Sweeping new federal food safety regulations proposed this year will be revised because of an outcry of concern by farmers, the Food and Drug Administration said Thursday.
In an agency blog post, Michael Taylor, deputy commissioner for foods at the FDA, said rules addressing food-borne illness in production sites and farms included in the Food Safety Modernization Act will be revised and reviewed by early summer. A public comment period, which had ended in November, will be reopened.
"We have heard concerns that certain provisions, as proposed, would not fully achieve our goal of implementing the law in a way that improves public health protections while minimizing undue burden on farmers and other food producers," Taylor said. "And because of the input we received from farmers and the concerns they expressed about the impact of these rules on their lives and livelihood, we realized that significant changes must be made, while ensuring that the proposed rules remain consistent with our food safety goals."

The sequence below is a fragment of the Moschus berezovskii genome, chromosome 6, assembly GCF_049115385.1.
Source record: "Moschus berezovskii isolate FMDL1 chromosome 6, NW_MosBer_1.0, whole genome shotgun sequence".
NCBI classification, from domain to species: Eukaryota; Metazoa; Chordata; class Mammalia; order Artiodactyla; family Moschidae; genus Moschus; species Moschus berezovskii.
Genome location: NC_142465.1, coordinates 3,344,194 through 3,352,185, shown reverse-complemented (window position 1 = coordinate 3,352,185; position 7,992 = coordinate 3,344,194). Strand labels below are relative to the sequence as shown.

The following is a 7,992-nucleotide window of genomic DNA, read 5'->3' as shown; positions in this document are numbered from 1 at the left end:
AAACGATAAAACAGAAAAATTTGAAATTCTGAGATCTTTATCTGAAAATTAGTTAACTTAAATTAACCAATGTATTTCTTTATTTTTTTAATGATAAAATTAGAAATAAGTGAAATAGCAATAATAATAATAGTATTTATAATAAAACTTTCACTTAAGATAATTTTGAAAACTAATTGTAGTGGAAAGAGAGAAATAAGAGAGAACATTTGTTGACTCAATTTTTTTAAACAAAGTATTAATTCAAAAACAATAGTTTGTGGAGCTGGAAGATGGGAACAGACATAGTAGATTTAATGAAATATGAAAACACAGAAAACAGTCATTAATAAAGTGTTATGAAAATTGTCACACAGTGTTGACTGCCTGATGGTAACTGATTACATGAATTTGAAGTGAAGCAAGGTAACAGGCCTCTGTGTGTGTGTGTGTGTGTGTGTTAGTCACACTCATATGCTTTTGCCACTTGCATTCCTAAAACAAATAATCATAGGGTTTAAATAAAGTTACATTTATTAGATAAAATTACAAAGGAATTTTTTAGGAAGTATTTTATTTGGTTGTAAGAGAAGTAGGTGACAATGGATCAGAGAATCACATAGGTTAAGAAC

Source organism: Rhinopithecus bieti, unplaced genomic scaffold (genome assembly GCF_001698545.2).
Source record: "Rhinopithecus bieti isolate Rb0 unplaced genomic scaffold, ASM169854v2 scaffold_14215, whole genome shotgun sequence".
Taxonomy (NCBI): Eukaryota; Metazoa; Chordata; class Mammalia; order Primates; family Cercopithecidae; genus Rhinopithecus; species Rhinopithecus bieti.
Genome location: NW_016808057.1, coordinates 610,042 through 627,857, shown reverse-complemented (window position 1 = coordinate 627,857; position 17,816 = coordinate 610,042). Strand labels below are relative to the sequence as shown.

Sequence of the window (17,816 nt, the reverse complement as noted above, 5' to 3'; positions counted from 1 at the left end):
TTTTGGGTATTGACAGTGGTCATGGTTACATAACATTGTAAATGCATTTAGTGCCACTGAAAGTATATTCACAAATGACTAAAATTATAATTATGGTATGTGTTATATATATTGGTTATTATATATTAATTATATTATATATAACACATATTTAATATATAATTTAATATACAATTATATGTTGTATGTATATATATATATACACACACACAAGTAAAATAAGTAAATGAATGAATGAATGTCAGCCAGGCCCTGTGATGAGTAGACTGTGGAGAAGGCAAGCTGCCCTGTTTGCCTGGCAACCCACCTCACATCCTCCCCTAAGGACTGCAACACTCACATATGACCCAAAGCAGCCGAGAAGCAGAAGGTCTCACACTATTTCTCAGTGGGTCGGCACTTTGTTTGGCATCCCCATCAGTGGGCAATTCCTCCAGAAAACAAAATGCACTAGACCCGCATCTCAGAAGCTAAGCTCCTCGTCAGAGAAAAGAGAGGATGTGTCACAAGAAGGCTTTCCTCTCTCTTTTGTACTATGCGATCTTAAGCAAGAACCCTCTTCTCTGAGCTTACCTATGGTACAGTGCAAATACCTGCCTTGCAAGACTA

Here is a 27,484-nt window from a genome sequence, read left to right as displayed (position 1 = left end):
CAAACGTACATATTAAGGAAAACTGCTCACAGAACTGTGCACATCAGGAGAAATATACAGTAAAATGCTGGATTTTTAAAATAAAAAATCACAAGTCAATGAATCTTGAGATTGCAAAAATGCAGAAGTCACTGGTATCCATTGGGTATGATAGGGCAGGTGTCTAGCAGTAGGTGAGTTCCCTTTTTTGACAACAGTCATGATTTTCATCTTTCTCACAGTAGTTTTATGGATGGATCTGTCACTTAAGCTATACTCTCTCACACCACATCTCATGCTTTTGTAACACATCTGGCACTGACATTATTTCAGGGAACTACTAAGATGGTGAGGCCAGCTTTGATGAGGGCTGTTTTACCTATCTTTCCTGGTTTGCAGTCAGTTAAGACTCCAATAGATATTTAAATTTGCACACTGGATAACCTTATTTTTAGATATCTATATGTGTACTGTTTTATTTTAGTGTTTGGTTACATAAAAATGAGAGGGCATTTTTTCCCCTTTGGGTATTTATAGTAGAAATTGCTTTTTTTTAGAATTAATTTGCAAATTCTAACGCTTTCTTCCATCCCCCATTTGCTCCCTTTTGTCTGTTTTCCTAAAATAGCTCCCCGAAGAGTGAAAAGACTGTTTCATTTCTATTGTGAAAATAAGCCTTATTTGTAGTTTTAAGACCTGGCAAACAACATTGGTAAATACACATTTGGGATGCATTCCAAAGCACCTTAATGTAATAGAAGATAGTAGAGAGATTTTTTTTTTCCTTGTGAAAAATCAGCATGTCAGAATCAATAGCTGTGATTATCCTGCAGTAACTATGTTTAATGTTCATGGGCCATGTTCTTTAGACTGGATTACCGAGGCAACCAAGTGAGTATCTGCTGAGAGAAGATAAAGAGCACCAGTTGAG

The proposed regulations have been criticized by proponents of local, organic and sustainable farming as being too invasive and unnatural. The rules call for stringent barriers to fence wildlife away from farms and scrutinized natural manure, which is favored by organic growers.
"In our efforts to get first-hand information about how these rules would work in the real world, we visited nearly 20 states, Europe and Mexico; toured small and large farms and met with farmers across the country; met with the Amish, organic producers and other groups deeply involved in farming; collaborated with officials from other federal and state public health agencies; and held many public meetings," Taylor said. "We also met with coalitions of consumer groups and other stakeholders. Our outreach work has been focused on ensuring that we never took our eyes off the ultimate goal: Keeping the food that you and your family eat safe."